MANILA: Are there such words as “presidentiable” and “senatoriable” in an English dictionary?
There are none, all right, but they might soon be included in the Oxford English Dictionary (OED) if a Filipino grantee of a Mellon postdoctoral research fellow in lexicography had her way.
“The Oxford English Dictionary is more than a dictionary,” Danica Salazar, PhD, recently told the Manila-based online news site rappler.com. “It’s also a historical document because it is a record of the English language as it is spoken all over the world, not just in the UK and the US.”
English-language newspapers in the Philippines always use the word 'presidentiable', referring to a potential candidate for the highest pubic office in the land, or senatoriable when referring to a candidate running for the position of senator.
The 28-year-old Salazar, who earned a bachelor’s degree in European Languages at the University of the Philippines-Diliman, in Quezon City, and went to Spain for her masters and doctorate degrees, got a job at the OED last year. She has since been working with the Oxford’s Hertford College, at the University of Oxford, and the Oxford University Press, publisher of OED.
Her job entails, among other things, looking for the “extensions of meaning” of some English words that have taken on a different meaning in the Philippines. Take “salvage”, for instance, whose original meaning is to save, but has, for decades, been used here also to mean summary execution.
Salazar’s main proposal for her Mellon fellowship, she said, included the search, systematisation, and possible inclusion into the OED of English words that have been uniquely coined by Filipinos and are widely used in the Philippines.
Her main goal now is to have Philippine English recognised globally and a Philippine English dictionary published by the Oxford University Press. The latter, she noted, recently released a South African English dictionary.
Salazar also wants a change in the attitude of many peoples, especially language scholars, in reaction to criticisms from some academics who say that acceptance of Filipino-coined English words should not hinge on their inclusion in the OED.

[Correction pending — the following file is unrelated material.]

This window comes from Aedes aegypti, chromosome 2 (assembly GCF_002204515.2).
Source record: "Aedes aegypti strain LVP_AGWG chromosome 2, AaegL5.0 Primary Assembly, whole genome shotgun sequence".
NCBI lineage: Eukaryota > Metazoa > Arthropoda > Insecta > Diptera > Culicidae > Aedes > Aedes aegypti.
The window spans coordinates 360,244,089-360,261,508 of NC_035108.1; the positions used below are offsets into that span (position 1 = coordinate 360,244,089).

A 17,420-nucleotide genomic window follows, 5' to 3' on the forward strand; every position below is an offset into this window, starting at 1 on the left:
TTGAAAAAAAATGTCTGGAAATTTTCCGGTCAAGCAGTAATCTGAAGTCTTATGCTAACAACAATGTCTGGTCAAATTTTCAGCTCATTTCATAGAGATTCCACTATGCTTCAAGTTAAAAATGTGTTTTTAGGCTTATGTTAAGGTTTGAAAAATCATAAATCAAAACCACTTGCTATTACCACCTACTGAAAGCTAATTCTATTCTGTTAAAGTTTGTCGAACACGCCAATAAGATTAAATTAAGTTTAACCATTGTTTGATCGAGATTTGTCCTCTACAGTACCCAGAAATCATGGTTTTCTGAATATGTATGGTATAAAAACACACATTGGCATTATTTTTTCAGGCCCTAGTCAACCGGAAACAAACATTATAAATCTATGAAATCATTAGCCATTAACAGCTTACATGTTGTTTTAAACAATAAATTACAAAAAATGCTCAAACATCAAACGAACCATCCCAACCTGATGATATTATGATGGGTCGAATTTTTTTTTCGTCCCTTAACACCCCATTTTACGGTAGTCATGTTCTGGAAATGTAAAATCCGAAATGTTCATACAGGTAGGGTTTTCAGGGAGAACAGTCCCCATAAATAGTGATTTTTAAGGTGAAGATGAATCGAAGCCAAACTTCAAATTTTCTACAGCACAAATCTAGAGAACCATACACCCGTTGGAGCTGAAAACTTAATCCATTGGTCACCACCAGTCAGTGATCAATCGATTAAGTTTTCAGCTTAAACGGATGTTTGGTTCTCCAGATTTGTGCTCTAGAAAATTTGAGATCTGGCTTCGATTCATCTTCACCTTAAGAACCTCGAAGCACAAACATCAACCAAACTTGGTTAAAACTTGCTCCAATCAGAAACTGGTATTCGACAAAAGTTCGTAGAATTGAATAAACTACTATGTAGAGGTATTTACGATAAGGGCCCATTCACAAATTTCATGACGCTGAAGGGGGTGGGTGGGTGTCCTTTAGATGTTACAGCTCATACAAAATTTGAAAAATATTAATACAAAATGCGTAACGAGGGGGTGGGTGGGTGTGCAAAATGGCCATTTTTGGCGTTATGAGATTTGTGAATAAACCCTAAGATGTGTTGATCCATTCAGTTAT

“But that’s the reality,” she stressed. “A dictionary plays an important role in legitimising language. I would like to change the perception that for English to be spoken correctly, it has to be spoken like the Americans or the British.”
She has prepared for this with a list of words for possible inclusion into the OED, which is undergoing a comprehensive revision. “If I can include ‘chorva’ in the OED, maybe my life would have not been in vain,” she said, although with a jest. Chorva is a gayspeak widely used in the Philippines (now by all sexes) to mean whatever or something.
She said the inclusion of the Filipino-coined English words into the OED would be a validation of the Philippine culture. “We should be proud and not ashamed to speak English anywhere in the world in the way we do.”
Salazar said she believes in preserving such words as “solon”, “thrice”, and “viand”—which are no longer widely used in the US and the UK, but are still regularly used in the Philippines. She also wants to bat for the recognition of popular Filipino acronyms like “TY” (thank you) and “CR” (comfort room).
The latter prompted one reader to comment that “CR” is no different from “WC”, an acronym widely used by native English speakers to mean water closet, when referring to toilet.
Salazar said that Philippine English could help enrich the language, noting that the integration of the Latinos in the US is prompting the introduction of new words into their lexicon.
“But in the Philippines, that kind of integration has already happened,” she said. “We talk in a rich mix of American, Spanish, and Malay influences.”